BOOKS IN ORWELL'S LIBRARY
To Orwell Today,
I'm a graduate student at the University of Alberta and am curious to know if there is a list of books that were in Orwell's library at the time of his death? I am writing a paper on his influences and sources he may have used or drawn on during his career.
Thank you for any information you can give me.
I don't know if such a list exists. I haven't come across any mention of one so far. I know, from his own account, that Orwell had around 900 books in his library. See his 1946 essay BOOKS VS CIGARETTES
Above is a photo of Orwell in front of bookshelves in the flat on Canonbury Square where he wrote that essay (he made some bookshelves himself out of cherry wood he painted white and which sagged in the middle). I've been to that very flat. See 27B CANONBURY SQUARE
In 1944 Orwell's flat in London was bombed (the one at Mortimer Crescent from which he moved temporarily to a friend's empty flat nearby) and many of his books - including the finished manuscript of ANIMAL FARM - were buried under a pile of rubble. There's an anecdote that the publishers who Orwell sent it to (all of whom turned ANIMAL FARM down) wondered about the wear and tear on the cover. There's also an anecdote of Orwell going back and forth on his lunch break (working as an editor at "Tribune" at the time) pushing a wheel-barrow full of books between the bombed out flat and his new one. See ALONG CAME THE DOODLEBUG and ORWELL TRIBUTE TO TRIBUNE and ORWELL'S PUBLISHING PROBLEMS
One book I know for sure that was in Orwell's library at the time of his death (although only in manuscript form) was his own NINETEEN EIGHTY-FOUR.
At the time of his death Orwell had been in hospital for one year, but prior to that he was living in a house on an island in the Scottish Hebrides and all his books were there. See JOURNEY TO ORWELL'S JURA and VISITING ORWELL'S BARNHILL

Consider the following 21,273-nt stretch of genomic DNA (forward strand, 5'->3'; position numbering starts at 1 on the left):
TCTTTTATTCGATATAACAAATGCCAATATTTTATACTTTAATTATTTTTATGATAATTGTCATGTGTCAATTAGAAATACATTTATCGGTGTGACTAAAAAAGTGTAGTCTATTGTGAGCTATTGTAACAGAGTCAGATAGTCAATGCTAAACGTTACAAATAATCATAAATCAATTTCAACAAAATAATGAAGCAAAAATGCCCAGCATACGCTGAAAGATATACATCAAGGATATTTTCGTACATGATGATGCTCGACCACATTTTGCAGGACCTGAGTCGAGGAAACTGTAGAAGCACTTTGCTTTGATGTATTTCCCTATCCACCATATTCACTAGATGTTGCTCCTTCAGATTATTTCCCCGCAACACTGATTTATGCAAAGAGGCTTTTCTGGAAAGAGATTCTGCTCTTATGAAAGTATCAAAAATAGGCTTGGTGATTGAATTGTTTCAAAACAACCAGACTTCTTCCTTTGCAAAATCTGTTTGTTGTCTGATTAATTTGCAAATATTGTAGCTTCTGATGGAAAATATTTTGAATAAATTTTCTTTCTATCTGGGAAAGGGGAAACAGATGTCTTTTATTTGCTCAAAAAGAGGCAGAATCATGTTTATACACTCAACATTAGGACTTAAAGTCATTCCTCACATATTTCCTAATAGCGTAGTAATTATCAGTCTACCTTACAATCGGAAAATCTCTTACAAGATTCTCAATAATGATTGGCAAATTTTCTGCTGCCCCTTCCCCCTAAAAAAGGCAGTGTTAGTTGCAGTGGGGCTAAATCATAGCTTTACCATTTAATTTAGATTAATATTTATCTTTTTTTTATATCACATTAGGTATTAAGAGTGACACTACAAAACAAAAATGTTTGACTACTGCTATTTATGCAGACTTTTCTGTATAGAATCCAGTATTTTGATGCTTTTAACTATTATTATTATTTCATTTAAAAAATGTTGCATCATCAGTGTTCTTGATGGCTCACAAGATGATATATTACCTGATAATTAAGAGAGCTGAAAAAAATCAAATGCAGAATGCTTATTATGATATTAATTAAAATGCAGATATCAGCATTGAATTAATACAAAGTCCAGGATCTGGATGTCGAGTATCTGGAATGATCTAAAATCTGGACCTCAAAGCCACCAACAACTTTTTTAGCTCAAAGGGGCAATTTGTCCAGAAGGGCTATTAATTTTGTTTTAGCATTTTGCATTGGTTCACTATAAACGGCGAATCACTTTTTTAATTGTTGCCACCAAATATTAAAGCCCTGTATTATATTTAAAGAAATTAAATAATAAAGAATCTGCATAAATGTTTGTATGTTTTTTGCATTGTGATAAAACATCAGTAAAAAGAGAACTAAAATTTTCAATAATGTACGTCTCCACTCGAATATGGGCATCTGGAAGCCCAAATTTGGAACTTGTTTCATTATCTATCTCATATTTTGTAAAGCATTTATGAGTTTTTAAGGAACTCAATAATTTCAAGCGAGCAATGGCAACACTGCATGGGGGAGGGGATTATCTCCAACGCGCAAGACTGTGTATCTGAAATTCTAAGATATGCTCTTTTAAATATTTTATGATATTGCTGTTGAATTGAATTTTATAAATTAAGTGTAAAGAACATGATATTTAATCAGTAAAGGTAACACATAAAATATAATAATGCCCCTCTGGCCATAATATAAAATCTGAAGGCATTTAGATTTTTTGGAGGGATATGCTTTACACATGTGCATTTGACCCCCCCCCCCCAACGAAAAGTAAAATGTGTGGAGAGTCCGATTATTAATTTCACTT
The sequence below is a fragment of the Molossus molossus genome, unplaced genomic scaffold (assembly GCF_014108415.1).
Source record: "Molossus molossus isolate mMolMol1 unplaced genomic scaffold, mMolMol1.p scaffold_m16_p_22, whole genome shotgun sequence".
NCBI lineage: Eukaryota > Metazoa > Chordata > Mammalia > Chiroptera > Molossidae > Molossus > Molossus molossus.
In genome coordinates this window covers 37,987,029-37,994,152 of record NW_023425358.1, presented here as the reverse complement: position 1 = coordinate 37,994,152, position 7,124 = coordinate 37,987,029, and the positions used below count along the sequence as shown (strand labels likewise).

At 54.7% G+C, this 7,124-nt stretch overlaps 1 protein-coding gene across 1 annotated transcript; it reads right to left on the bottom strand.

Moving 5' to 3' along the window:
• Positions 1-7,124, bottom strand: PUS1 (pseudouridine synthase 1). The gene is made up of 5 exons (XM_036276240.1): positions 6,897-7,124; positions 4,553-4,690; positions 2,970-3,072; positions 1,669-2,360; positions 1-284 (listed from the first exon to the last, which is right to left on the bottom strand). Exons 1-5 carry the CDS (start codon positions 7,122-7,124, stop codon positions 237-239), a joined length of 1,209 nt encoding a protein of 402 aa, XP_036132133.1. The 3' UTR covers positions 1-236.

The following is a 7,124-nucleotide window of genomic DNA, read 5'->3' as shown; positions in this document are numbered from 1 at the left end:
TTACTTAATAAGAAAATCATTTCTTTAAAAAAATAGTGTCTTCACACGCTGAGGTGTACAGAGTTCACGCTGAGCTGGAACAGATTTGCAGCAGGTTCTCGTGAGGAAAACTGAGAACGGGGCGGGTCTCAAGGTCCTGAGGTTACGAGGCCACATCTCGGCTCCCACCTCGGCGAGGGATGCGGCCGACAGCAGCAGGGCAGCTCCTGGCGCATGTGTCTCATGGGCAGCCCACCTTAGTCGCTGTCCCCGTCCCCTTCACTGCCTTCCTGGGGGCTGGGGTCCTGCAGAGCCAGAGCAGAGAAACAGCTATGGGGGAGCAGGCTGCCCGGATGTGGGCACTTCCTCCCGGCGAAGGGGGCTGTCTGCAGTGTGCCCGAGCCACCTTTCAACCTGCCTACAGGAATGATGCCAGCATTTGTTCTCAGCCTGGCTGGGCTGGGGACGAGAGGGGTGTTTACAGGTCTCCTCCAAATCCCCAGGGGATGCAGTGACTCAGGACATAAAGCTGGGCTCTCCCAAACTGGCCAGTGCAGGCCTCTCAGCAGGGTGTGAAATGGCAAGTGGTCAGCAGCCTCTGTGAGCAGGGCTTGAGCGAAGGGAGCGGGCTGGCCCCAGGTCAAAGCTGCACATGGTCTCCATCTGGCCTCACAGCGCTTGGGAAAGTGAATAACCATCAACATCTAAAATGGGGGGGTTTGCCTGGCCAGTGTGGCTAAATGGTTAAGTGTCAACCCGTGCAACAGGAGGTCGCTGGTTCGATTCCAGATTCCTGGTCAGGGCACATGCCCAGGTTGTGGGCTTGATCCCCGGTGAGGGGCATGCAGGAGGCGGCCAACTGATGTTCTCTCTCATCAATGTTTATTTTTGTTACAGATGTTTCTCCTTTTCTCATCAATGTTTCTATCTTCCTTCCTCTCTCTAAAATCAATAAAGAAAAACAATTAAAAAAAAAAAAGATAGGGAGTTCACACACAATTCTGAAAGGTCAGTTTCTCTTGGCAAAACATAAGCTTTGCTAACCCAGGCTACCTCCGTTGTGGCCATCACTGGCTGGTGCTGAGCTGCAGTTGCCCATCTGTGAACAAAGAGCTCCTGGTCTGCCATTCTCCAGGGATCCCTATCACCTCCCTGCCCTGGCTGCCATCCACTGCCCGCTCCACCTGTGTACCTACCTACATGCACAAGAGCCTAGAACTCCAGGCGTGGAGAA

His wife, Sonia, went to Jura in February 1950 - a month after he died - to sort out his possessions at the Barnhill house. At that time - godcidently - she found the working manuscript for "1984" in his bedroom, from which he had typed the final copy. I say 'godcidently' because it is the only draft manuscript of Orwell's in existence. The only reason he didn't throw it away after typing the final copy was because he left Barnhill in a medical emergency, having collapsed from exhaustion after typing "1984" himself and mailing the original and two carbon copies to his publisher and agent. See ORWELL'S TYPEWRITER MY GRANDFATHER'S and ORWELL'S TYPEWRITER A REMINGTON
One of the greatest thrills of my life was coming across a copy of an exact replica of THE MANUSCRIPT OF 1984 - in his own handwriting and typewriting - and adding it to my own Orwell library. See BOOKS ABOUT ORWELL and BOOKS BY ORWELL.
Throughout his life Orwell was an avid reader and writer (an author and a journalist) and read thousands of books for pleasure, to increase his knowledge and also in the line of duty as a book reviewer. The four-volume THE COLLECTED ESSAYS, JOURNALISM AND LETTERS OF GEORGE ORWELL (including all his AS I PLEASE columns for "Tribune") contain his comments on many of the authors and books that influenced him.
I'm sorry not to be specific about books in Orwell's library, but it would be hard to make a choice as to what to mention or not mention. I could rhyme off dozens that I know would be there (and I recognize concepts from many that I've read in much of his writing) but perhaps you could decide for yourself by going to Orwell himself - through his 4-volume compilation (the 1st of which is scanned above) - for your source.
All the best,
PS - Also you could search for articles on my website linked off the Home Page and under the Essays and Commentary section which include excerpts from some reviews and articles Orwell wrote on authors and books that influenced him. For example, Jonathan Swift - especially GULLIVER'S TRAVELS - was a literary and political influence on Orwell about which he said: "I believe Gulliver's Travels has meant more to me than any other book ever written. I can't remember when I first read it, I must have been eight years old at the most, and it's lived with me ever since so that I suppose a year has never passed without my re-reading at least part of it."
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